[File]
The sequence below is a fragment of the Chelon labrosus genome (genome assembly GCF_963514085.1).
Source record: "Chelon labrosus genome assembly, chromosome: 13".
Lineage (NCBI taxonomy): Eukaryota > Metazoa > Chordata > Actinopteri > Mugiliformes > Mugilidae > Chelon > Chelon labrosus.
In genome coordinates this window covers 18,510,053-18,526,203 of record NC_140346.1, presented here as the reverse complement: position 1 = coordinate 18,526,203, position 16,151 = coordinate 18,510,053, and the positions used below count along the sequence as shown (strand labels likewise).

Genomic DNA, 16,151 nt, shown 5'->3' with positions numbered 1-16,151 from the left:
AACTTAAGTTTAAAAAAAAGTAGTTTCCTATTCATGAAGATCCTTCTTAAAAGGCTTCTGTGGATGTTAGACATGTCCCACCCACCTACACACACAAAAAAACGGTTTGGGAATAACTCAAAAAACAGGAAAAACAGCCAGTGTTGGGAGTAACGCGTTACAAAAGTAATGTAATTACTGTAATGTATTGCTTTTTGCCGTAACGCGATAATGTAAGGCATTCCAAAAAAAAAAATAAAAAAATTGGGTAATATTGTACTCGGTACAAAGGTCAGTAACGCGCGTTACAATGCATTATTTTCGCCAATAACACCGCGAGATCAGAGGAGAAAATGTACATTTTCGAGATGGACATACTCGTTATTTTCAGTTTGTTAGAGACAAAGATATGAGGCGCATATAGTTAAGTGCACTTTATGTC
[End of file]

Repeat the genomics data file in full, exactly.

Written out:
The sequence below is a fragment of the Chelon labrosus genome (genome assembly GCF_963514085.1).
Source record: "Chelon labrosus genome assembly, chromosome: 13".
Lineage (NCBI taxonomy): Eukaryota > Metazoa > Chordata > Actinopteri > Mugiliformes > Mugilidae > Chelon > Chelon labrosus.
In genome coordinates this window covers 18,510,053-18,526,203 of record NC_140346.1, presented here as the reverse complement: position 1 = coordinate 18,526,203, position 16,151 = coordinate 18,510,053, and the positions used below count along the sequence as shown (strand labels likewise).

Genomic DNA, 16,151 nt, shown 5'->3' with positions numbered 1-16,151 from the left:
AACTTAAGTTTAAAAAAAAGTAGTTTCCTATTCATGAAGATCCTTCTTAAAAGGCTTCTGTGGATGTTAGACATGTCCCACCCACCTACACACACAAAAAAACGGTTTGGGAATAACTCAAAAAACAGGAAAAACAGCCAGTGTTGGGAGTAACGCGTTACAAAAGTAATGTAATTACTGTAATGTATTGCTTTTTGCCGTAACGCGATAATGTAAGGCATTCCAAAAAAAAAAATAAAAAAATTGGGTAATATTGTACTCGGTACAAAGGTCAGTAACGCGCGTTACAATGCATTATTTTCGCCAATAACACCGCGAGATCAGAGGAGAAAATGTACATTTTCGAGATGGACATACTCGTTATTTTCAGTTTGTTAGAGACAAAGATATGAGGCGCATATAGTTAAGTGCACTTTATGTC